Warren Haynes Examines His “Spots of Time” on New Record

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Photo/Danny Clinch

For a musician who’s spent most of his life improvising on stage and in the studio, it’s quite ironic – and gloriously so I might add – that his latest album was planned for nearly a decade with songs that have sort of a fixed beginning and end. Warren Haynes, the iconic rock and blues guitarist, vocalist and songwriter of notably Allman Brothers Band and Gov’t Mule (not to mention a post-Jerry The Dead) just released Ashes & Dust and it’s a complete 180 turn from everything he’s done: a rootsy folk album with Celtic undertones . The music has changed, but the results are the same: songs that paint a picture, and move you literally and figuratively.

The influential artist sat down for an A-Sides chat yesterday, and discussed his album curve ball, touring – notably the upcoming Gathering of the Vibes Festival in Bridgeport, CT and the resurgent Capitol Theatre in Port Chester, NY – and the hope for some more authenticity in music today. Read below, and snag the album.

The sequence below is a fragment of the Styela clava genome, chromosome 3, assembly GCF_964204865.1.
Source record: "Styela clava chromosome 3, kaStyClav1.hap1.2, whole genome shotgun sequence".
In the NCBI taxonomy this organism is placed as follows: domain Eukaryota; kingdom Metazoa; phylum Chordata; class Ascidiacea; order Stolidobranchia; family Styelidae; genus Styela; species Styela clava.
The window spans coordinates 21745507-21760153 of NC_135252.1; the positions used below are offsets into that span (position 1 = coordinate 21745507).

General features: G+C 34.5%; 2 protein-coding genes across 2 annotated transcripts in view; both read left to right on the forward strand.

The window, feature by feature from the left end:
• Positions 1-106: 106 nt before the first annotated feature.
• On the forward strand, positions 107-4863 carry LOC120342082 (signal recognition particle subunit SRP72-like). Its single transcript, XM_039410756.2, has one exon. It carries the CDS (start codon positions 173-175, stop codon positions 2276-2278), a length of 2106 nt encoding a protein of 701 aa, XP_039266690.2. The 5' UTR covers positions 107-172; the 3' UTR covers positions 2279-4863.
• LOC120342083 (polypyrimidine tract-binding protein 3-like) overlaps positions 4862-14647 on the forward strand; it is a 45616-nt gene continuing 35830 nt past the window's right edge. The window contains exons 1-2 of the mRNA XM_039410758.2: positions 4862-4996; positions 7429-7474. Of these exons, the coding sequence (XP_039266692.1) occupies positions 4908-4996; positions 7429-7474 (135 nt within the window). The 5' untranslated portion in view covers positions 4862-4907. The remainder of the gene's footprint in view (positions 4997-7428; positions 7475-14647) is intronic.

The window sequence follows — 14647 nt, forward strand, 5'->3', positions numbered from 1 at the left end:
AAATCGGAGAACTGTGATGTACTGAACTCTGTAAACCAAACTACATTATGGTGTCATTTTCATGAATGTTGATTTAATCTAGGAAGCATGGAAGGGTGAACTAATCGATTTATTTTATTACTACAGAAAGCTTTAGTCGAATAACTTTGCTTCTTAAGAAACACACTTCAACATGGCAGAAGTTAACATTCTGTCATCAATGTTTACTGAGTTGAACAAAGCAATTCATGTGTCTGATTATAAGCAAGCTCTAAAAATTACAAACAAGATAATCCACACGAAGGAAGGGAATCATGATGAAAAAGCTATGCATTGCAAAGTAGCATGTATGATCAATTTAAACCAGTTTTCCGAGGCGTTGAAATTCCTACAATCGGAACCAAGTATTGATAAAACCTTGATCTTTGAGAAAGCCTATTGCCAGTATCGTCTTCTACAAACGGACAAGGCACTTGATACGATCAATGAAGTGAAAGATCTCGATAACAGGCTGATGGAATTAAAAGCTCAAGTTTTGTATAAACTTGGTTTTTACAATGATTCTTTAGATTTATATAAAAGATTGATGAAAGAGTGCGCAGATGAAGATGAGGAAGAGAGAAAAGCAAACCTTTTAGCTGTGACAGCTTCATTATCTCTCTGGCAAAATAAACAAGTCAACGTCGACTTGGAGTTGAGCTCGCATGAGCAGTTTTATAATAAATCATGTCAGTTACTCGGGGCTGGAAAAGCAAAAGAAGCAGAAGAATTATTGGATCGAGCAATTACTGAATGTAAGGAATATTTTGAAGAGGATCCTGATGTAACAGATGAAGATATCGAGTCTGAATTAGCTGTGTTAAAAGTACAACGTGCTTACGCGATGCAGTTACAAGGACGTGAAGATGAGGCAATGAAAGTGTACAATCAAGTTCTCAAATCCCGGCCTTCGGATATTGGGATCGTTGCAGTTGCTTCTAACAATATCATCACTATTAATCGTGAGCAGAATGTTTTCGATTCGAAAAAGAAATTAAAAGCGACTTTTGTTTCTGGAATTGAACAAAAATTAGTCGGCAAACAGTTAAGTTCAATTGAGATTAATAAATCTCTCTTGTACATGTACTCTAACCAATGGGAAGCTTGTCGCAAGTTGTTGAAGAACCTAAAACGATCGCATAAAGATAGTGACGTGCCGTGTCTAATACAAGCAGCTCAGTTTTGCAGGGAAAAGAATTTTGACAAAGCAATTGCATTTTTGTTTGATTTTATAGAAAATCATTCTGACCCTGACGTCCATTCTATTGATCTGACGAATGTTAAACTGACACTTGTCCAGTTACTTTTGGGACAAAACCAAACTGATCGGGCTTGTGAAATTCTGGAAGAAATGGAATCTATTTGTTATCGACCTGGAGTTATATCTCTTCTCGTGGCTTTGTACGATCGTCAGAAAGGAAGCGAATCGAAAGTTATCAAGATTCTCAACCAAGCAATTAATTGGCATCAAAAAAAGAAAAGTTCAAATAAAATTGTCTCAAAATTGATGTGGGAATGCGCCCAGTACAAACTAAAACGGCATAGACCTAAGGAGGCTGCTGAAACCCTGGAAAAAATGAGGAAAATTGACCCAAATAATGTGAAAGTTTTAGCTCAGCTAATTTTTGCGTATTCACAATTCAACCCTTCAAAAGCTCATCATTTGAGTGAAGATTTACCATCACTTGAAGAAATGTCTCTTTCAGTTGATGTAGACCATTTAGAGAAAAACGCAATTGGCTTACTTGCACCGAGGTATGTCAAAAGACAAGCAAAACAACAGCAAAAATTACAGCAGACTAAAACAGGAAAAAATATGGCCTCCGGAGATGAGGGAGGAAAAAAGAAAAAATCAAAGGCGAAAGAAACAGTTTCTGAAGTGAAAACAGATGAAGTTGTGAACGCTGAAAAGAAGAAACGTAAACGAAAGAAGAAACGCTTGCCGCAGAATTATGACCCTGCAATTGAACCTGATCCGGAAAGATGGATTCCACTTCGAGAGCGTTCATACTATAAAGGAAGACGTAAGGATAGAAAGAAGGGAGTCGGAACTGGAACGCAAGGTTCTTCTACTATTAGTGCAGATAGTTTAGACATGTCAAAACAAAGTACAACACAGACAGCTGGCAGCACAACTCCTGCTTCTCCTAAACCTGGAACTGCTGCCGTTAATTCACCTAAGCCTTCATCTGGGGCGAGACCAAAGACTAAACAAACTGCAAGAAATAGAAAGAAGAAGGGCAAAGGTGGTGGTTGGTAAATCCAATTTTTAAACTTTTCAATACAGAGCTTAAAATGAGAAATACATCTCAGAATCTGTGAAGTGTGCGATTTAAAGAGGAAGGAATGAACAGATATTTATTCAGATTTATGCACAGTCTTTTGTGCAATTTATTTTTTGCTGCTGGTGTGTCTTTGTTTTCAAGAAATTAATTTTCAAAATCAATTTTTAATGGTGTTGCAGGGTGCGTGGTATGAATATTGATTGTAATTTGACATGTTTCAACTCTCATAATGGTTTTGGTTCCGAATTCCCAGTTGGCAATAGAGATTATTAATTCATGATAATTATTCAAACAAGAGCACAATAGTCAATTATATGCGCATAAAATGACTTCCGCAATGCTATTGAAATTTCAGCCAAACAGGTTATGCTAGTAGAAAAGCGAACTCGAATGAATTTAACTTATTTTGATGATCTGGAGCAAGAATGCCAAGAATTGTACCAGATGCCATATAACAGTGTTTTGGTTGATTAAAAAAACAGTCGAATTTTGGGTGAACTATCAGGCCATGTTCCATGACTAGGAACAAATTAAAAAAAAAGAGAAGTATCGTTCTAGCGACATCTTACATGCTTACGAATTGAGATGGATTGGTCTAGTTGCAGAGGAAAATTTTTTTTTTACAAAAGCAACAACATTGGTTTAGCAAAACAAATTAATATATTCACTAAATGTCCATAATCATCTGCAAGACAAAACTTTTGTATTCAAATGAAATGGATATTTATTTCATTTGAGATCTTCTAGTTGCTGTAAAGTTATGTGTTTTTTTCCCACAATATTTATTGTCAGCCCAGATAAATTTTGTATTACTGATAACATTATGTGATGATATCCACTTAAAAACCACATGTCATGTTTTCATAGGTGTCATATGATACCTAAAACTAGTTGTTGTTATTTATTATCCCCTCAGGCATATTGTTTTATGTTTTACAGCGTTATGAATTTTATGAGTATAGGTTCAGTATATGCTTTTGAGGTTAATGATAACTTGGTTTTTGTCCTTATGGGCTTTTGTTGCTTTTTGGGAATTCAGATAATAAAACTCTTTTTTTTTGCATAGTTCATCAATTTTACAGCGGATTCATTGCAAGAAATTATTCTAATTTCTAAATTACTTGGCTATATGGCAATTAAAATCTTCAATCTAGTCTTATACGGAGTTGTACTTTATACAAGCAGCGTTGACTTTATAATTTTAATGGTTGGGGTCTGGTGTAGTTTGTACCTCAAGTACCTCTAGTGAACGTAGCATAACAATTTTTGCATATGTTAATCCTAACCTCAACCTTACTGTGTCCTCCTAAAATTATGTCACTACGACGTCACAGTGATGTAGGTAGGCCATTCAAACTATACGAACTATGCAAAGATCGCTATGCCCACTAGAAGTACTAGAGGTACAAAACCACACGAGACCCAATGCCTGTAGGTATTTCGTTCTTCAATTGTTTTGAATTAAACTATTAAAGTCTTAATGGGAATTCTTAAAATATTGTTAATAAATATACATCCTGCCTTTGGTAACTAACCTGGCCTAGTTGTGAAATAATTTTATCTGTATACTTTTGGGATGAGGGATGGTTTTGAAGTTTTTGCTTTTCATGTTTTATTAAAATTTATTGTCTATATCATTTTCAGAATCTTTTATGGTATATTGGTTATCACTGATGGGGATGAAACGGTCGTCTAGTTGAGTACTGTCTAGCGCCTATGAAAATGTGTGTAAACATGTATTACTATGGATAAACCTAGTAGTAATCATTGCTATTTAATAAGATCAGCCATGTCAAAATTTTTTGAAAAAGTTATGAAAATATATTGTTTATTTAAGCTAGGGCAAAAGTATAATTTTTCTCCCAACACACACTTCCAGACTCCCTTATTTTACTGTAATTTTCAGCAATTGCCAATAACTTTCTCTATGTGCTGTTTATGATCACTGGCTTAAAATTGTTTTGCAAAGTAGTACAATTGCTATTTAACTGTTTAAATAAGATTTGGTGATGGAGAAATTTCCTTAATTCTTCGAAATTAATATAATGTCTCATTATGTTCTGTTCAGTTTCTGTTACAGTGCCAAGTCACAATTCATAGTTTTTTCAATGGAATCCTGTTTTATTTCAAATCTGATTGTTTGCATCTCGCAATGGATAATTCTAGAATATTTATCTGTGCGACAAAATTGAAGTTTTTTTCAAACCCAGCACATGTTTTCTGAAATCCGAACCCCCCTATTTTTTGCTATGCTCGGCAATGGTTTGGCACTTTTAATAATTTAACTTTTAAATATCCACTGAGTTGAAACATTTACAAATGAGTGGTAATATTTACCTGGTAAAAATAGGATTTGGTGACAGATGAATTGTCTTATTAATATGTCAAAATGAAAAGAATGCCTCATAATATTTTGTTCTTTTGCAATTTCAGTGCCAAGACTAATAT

Ashes & Dust, which is shockingly just your third solo album, is quite a detour for you. How long have you wanted to make an album in this genre?
It’s been at least seven years now that I’ve been thinking about it. At the that time, I was planning on making a record with Levon Helm, Leon Russell, and T-Bone Wolk. But, Levon passed away and then T-Bone passed away, and the record kind of disintegrated. Some of the songs [on this album] would’ve wound up on that record. Even though it’s different than my soul music meets blues [style], I have accumulated a lot of songs in this direction as well. Half of the songs on this album are new, and overall, we recorded 30 songs so a lot of stuff is already in can, and when we go back to the studio, we’ll finish them up.

That begs the question why was now the appropriate time to make this type of record?
I’ve been writing songs like this my whole life. I probably have songs like this more than any other, but it had to be the right time – a time where people might not be so jolted by it. But, my audience has been so encouraging of me to do different things. I really appreciate that. Some people maybe feel if you step too far from what you’re known for, the audience won’t follow you. But, enough people have diverse taste.